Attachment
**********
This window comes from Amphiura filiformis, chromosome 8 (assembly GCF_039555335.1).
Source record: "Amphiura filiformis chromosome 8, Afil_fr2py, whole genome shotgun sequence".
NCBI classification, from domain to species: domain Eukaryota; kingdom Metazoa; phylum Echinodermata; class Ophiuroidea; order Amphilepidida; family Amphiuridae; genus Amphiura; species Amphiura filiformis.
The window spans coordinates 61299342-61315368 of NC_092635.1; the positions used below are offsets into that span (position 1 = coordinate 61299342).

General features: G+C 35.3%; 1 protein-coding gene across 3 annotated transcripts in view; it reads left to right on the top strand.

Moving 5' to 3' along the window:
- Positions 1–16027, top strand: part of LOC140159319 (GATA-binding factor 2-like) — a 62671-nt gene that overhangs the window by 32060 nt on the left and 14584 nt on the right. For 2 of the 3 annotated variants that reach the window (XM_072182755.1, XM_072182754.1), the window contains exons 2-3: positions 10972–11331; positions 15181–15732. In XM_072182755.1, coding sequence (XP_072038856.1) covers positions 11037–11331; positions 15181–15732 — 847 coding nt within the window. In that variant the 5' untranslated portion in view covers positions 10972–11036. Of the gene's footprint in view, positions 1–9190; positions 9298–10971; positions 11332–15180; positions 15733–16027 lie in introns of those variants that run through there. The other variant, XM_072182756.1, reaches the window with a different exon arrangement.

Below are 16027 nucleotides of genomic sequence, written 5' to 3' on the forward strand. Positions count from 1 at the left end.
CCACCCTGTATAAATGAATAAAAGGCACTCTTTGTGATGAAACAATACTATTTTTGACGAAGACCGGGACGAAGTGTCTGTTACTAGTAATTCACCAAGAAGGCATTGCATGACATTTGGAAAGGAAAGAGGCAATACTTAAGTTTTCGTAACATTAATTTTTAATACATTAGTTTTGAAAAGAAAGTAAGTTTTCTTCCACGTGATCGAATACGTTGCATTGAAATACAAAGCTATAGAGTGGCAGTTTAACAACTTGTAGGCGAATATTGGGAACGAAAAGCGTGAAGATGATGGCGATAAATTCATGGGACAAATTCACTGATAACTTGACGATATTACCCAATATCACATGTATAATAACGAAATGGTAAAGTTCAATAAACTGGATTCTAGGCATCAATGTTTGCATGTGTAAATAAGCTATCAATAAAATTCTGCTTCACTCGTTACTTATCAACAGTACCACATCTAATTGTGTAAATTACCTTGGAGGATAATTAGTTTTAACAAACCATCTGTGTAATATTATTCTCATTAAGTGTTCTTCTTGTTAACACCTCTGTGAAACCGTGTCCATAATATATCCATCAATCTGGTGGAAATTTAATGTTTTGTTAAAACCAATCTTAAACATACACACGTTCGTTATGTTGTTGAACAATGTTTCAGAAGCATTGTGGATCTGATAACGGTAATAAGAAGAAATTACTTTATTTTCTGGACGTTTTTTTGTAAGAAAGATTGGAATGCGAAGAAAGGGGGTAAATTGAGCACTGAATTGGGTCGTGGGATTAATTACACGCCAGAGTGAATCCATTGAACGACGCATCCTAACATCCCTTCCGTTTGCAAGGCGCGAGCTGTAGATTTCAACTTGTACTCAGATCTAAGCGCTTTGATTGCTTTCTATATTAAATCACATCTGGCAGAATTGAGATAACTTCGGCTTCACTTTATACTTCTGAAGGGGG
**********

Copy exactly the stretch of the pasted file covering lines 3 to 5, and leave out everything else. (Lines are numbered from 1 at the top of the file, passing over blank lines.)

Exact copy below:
NCBI classification, from domain to species: domain Eukaryota; kingdom Metazoa; phylum Echinodermata; class Ophiuroidea; order Amphilepidida; family Amphiuridae; genus Amphiura; species Amphiura filiformis.
The window spans coordinates 61299342-61315368 of NC_092635.1; the positions used below are offsets into that span (position 1 = coordinate 61299342).

General features: G+C 35.3%; 1 protein-coding gene across 3 annotated transcripts in view; it reads left to right on the top strand.